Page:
consider alternative approaches to address these issues. nope. >> issues that may befall the administration whether it's north korea and other national security crises that we don't fully understand, and the economy. and the bottom line is this president says he wants to be a jobs president, who says the stock market reflects his golden touch to improve the economy, bring manufacturing back. larry kudlow is somebody the president listened to over at cnbc. he said this is a prosperity killer. it doesn't matter about orthodoxy. or his nostalgia for the '50s and the hula hoop and tariffs. it is the fact that if this hurts a synchronized economic growth reality around the world, then his presidency is going to offer and everybody is going to suffer. >> but there's been a vacuum created, right?
because in this toxic who's worse battle, there is an opportunity for someone who says i'm just going to get something done. trump comes up with these easy, quick answers. this is a solution. and off they don't work out. people will learn this about the tax plan when it goes on. that's what tariffs are. he said i told you i'd help you. here i am. this will hurt people, they just won't know it for a while. >> the president's negotiating and political strategy is to take extreme positions and then sometimes move his way to the middle. what's odd about tariffs and his protectionist impulses is this odd coalition between the far left and the far right. the populism. that is what he is trying is stand on o. not conservative orthodoxy. particularly with this pennsylvania special election in mind.
it is a district outside pittsburgh that trump won handedly. you have jeff of flake proposing a bill to nullify tariffs. that is a tough road to hoe. but this policy the president says, look, the markets won't adjust. washington needs to adjust. i'm going to look out for my base. but the if the repercussions undercut, if a trade war causes more pain for the people he is trying to help, which history says is likely, this is a cascading problem. >> look, he gets -- this is a longheld view that he's had. >> yeah. >> and i'm kind of over that. y he es, he did make this promise. but this is core competency. does his administration know what is going on in key matters?
i don't know if you can make a historical argument that protectionism is good for our country. they can make the argument we are bringing manufacturing back. what has he done? are all of these plants opening back up in america because donald trump is president and they fear him? does he know what he's doing and is this a fraud? it's the only time republicans have awakened on capitol hill to say please don't do this. >> it is fascinating this is the issue they expound on. if you could go after the economy and business, then you have real troubles. >> by writing a letter? >> reading the letter isn't really the point. >> where is the spine? paul ryan came out with his press secretary talking about this. you know, where is the spine? >> calling the president out is more than they have done on deficits and debt. he basically rolled over on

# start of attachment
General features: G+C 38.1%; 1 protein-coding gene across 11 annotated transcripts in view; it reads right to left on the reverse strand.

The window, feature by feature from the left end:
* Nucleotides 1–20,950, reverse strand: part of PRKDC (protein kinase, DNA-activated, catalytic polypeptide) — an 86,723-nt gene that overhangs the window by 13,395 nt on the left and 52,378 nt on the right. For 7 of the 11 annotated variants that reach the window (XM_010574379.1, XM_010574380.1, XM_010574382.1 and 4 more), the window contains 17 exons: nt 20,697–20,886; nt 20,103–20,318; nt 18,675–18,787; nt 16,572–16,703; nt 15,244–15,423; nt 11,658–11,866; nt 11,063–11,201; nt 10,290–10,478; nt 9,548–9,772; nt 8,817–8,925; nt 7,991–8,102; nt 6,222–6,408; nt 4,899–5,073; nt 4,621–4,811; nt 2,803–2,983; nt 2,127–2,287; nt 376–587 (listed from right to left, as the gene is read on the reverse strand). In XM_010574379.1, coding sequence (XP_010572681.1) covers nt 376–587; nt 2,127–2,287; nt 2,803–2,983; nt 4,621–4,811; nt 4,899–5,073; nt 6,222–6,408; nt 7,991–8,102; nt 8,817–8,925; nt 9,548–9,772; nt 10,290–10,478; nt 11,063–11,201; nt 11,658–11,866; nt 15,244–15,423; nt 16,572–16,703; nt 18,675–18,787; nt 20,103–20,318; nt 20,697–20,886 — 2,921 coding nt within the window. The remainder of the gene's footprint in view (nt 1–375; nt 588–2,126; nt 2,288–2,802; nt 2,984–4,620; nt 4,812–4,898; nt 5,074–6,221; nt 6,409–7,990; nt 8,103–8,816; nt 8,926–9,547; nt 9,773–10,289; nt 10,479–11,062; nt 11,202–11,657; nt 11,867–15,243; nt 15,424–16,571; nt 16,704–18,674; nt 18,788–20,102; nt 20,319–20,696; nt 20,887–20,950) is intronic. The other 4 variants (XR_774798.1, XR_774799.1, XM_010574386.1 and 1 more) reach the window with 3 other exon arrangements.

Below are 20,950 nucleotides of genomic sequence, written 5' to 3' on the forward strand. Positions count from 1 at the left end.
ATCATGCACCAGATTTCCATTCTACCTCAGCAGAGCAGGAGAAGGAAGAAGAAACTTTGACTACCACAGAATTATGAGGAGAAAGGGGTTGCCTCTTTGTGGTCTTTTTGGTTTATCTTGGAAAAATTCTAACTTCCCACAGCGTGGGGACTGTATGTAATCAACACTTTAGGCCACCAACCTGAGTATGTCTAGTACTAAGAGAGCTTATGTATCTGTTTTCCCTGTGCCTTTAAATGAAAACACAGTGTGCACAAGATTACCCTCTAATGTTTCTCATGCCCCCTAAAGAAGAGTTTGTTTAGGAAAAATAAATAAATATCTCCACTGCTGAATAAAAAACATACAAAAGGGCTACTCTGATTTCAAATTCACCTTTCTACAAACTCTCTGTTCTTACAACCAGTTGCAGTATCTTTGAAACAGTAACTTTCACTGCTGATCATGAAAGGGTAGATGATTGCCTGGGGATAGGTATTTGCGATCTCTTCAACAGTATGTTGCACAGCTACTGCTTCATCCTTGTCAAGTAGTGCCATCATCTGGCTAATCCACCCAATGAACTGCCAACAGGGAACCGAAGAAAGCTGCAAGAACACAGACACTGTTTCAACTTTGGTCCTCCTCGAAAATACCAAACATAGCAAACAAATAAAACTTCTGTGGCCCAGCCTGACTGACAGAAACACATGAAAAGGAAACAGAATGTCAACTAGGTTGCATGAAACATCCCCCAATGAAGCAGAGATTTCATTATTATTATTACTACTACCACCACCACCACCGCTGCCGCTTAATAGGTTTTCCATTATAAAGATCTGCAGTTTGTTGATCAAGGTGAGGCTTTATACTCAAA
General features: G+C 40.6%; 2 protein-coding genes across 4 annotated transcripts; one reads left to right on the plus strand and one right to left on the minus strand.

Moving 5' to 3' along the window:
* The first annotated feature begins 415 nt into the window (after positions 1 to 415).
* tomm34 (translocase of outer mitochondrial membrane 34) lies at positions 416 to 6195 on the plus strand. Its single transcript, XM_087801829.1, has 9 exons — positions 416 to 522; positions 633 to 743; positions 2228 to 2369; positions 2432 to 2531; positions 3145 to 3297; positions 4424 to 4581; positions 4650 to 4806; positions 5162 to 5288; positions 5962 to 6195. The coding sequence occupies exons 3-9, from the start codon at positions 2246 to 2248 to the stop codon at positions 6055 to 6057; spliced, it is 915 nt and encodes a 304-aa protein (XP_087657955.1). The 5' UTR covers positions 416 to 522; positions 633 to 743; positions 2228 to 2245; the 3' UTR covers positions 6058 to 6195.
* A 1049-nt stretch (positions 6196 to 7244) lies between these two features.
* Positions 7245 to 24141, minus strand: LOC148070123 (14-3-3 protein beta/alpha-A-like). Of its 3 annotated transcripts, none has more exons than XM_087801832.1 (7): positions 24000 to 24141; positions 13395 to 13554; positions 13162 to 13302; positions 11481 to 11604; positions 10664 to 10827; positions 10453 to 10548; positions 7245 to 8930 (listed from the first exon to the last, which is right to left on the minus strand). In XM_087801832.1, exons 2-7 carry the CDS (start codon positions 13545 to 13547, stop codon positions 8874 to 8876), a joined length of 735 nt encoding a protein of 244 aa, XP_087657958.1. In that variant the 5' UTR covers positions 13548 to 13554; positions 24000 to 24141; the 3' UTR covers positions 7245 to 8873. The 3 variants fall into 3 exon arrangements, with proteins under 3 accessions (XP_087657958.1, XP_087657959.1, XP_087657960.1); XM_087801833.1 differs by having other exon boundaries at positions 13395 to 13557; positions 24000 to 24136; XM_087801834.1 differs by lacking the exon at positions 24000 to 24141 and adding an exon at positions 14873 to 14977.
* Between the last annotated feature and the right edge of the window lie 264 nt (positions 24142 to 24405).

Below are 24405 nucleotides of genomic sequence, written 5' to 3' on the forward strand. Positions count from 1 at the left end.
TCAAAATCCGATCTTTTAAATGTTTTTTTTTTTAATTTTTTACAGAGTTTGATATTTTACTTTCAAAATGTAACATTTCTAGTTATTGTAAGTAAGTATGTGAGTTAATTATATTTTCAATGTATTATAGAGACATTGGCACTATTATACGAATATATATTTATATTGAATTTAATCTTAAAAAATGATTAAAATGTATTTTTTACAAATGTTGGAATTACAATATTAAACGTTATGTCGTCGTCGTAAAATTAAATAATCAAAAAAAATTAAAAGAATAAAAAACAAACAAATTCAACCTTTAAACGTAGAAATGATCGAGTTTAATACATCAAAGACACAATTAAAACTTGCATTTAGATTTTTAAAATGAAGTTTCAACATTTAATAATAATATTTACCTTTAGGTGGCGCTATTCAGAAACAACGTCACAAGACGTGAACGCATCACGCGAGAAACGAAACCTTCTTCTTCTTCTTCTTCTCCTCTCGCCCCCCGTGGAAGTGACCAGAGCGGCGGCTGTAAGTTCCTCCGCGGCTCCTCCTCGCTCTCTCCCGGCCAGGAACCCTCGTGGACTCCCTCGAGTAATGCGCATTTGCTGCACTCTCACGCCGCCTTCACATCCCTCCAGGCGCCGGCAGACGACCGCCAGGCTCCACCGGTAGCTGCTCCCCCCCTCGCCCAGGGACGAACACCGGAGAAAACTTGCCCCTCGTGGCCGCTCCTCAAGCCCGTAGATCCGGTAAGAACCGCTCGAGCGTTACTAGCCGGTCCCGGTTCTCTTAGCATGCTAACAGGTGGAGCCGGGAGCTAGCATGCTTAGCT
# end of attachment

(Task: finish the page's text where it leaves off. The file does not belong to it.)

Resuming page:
these subsequent bills. it's a comparative measure. the other -- >> qualified spine? >> a qualified spine. sort of exoskeleton perhaps. but it is also really interesting yesterday the trans pacific partnership was signed in south america. that's going forward. the president is going his own way. that's not american leadership. >> you made a reference to something earlier that is important in terms of how the president sees his leadership and politics. which is he sees the left and the right. then he sees an abandoned part of the electorate. he has been incredibly adept at speaking to that band of the electorate to say i'm thinking about you. i'm not going to do what the party wants. i'm going to reach out and see what i can do to help you. there is something incredibly effective about that.
because it's a longheld view, even if it's a wrong one -- >> >> there is also something emotionally satisfying about it. we will have one of the steel workers on whose dad lost his job. we have been screwed over. this is what the president said, so we're going to get our steel back. that is emotionally satisfying. >> the idea of what do we make? whether in 19th century rush sharks the fear of we're losing it because we're not producing anything. this has been a strain in history. >> and 19th century russia ended well. if you go like workers in mahoning county. my mother is from young town, ohio. that town has been suffering. they may reward him in the short-term. >> is 19th century russia. the reckoning of feelings and
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can afford to dream gig. comcast, building america's largest gig-speed network. >> okay. so remember when congressman trey dowdy was on "new day" and announced his house oversight committee would be investigating the rob porter security clearance scandal? well, now that committee says the white house is not implying. they have not provided key details to the committee about former staff secretary rob porter's background check, timeline, as well as information about the security clearance process. the white house instead sending
over this letter about the changes the chief of staff john kelly has made in the security process without any mention of porter's history. now in a letter obtained exclusively by cnn, representative cummings saying if you decline to issue this subpoena yourself, i ask that you step aside and allow members of the committee to debate and vote on a motion to issue a subpoena at our next business meeting which is scheduled for march 15th. the state department urging spring breakers to avoid traveling to playa del carmen. there is a similar warning from the u.s. embassy in mexico. this comes awe week after an explosive device was found in a tourist ferry in the area. the interior department defending the nearly $139,000